The lack of workers with technical talent and the competition with other companies for the qualified talent that exists make staffing a constant challenge for any IT-related business. With more than 400 people on his staff, J.D. Edwards CIO Mark Endry must ensure that his company, one of the leading vendors for enterprise resource planning, is doing as much as possible to recruit and retain skilled IT workers.
Here’s what Endry had to say on J.D. Edwards’ recruiting efforts, knowledge management, and workflow.
Retention and recruiting
TR: Are there any special incentives that you use to try and retain people at J.D. Edwards?
Endry: One of the things that J.D. Edwards uses pretty big time to recruit people in the first place is a very lucrative internal referral program. A high number of our employees come in the way of an internal referral. That helps bring them in.
TR: So if I refer someone who might be a good fit for a position and the person is hired, I will receive compensation if they stay on past the probationary period?
Endry: Yes, and then you will also be in a drawing, which I am not sure if it is quarterly or twice a year now, but you could win a cruise. I mean this is not $100.
TR: What is the value of offering something like that?
Endry: It helps us attract people to the company who are in the industry but may either not be looking or may not think to look to us. It also gives us a little bit of prescreening because the people who are giving us the referral are going to have to work with us, and if they are worried about their own reputation they are not going to send somebody who is not effective.
TR: Have you found this to be successful?
Endry: Yes, very successful. I will almost bet you over 50 percent of the IT employees are referrals. Now that is a guess, but it is a high number.
Last week, we spoke with Mark Endry, CIO and vice president of IT for J.D. Edwards, about his changing responsibilities as CIO as well as how J.D. Edwards uses its company intranet, the Knowledge Garden. Next week, we’ll feature the company’s use of Ariba’s e-procurement system and what new things we can expect from J.D Edwards.
TR: We ran an article recently about a congressional measure that is trying to increase the number of H1B visas allowed each year. I think it is 115,000 and the goal is 200,000.How do you handle H1B visas?
Endry: We do some amount of that in our knowledge and application services group…. We do not do that directly. As a company, we tend to use consulting firms who do that.
TR: Is it easier to outsource that?
Endry: The reason we do that is it helps us with peaks and valleys. We can go to the consulting firms and really kind of smooth out the peaks and valleys. We also have 400 employees spread around the world, so we do not need visas for all of those sites.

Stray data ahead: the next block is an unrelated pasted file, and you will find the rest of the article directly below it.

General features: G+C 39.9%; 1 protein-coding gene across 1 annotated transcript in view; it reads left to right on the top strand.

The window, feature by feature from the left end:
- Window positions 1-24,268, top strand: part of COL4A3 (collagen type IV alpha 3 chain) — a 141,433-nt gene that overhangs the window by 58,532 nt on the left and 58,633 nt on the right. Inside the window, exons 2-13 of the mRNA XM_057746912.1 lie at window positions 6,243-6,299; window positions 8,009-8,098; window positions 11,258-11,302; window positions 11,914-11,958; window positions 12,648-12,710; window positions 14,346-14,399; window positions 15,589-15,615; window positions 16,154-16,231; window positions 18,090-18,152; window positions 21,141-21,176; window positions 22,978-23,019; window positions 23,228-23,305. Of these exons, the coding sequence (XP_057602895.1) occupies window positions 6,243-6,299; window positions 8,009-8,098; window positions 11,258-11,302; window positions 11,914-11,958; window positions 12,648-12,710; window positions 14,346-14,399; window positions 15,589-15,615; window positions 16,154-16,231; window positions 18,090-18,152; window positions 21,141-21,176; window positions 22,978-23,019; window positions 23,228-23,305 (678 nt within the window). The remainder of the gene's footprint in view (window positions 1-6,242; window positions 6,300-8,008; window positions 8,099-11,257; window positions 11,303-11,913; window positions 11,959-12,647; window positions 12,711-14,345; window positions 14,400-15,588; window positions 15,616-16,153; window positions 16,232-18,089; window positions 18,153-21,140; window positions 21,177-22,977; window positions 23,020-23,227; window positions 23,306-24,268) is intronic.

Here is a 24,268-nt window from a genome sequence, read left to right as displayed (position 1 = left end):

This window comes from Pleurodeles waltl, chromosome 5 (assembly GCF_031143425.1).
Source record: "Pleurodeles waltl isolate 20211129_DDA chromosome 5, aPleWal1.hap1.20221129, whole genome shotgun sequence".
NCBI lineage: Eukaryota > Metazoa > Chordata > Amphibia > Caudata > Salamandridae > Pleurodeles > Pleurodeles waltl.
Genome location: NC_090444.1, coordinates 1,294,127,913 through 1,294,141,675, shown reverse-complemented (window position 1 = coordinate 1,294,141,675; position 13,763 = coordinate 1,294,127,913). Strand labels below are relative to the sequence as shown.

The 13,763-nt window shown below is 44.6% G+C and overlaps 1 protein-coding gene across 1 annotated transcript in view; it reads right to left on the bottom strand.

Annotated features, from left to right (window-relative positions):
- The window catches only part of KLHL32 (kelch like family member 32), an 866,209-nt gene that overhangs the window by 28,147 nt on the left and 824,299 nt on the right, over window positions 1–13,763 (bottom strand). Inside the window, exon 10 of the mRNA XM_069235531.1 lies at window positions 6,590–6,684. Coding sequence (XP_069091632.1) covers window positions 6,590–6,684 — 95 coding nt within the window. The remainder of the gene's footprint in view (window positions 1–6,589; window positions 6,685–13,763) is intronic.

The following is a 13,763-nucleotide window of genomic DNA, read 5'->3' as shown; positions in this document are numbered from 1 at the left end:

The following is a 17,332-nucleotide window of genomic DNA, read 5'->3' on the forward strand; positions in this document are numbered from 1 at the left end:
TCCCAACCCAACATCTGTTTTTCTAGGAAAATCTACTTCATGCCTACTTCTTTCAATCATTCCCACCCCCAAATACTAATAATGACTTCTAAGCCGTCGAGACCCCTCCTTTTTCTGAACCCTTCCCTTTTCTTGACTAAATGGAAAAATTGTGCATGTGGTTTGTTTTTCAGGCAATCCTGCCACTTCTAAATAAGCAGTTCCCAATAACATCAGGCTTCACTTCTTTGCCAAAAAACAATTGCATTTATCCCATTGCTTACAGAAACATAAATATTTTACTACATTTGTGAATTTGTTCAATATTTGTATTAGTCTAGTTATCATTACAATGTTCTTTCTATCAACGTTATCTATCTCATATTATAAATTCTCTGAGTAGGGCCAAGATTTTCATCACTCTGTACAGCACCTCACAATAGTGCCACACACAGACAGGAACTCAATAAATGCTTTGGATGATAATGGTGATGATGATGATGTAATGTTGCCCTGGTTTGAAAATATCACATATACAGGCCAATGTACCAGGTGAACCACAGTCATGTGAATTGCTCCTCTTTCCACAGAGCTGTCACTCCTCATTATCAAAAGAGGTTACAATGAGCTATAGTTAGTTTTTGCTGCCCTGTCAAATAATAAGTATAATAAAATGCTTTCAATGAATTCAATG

TR: Are there any new knowledge management technologies that you have tried recently?
Endry: We are a heavy user of Microsoft products and so we are the pilot for a lot of their knowledge management stuff, and that is what has been implemented here. We also work very heavily with our own software development organization and help bring some of these things into being as part of our product.
TR: Could you elaborate on something that your company might do in-house like that?
Endry: There is a portal that really supports our product. We had a considerable amount of input into that and worked with them [Microsoft] jointly on the product based on some of the stuff we had done inside. The way it really works is that we will see a problem inside, we will find some solution to it, and then we will share that with development, who eventually will work it into our product.
TR: As CIO, do you have a standard procedure for working with development or working with engineering? Do you offer different proposals? Do you have a standard way that you approach such projects?
Endry: First, we think it is incredibly important to run our company on our products. We also feel it is important for us to be running on the “next to be released” version of our products so that we can find the problems before our customers.
We are very aggressive at implementing any of the standard products that are developed by our development group. If we find a need inside the company for which we do not find a good match in our product, we go to the development group and say, "This department really needs this functionality. When will you have it in the product?" and they may say, "Next release—six months."
We will then go back to the department and see if that will work. If that will not work for them, rather than buying something else or building it ourselves, we will go back to development and say, "What happens if we give you two IT people to work on a project? Could you get it done sooner and could we roll it out internally sooner?"
In effect, what we are doing is shaping the product. When it comes out, it will be supported through the standard support structure, and our external customers can access the same solution as well. We have a very long number of successes with that, and it has really helped our relationship with the development organization.
What is your company’s approach to knowledge management? Send us an e-mail or post a comment below.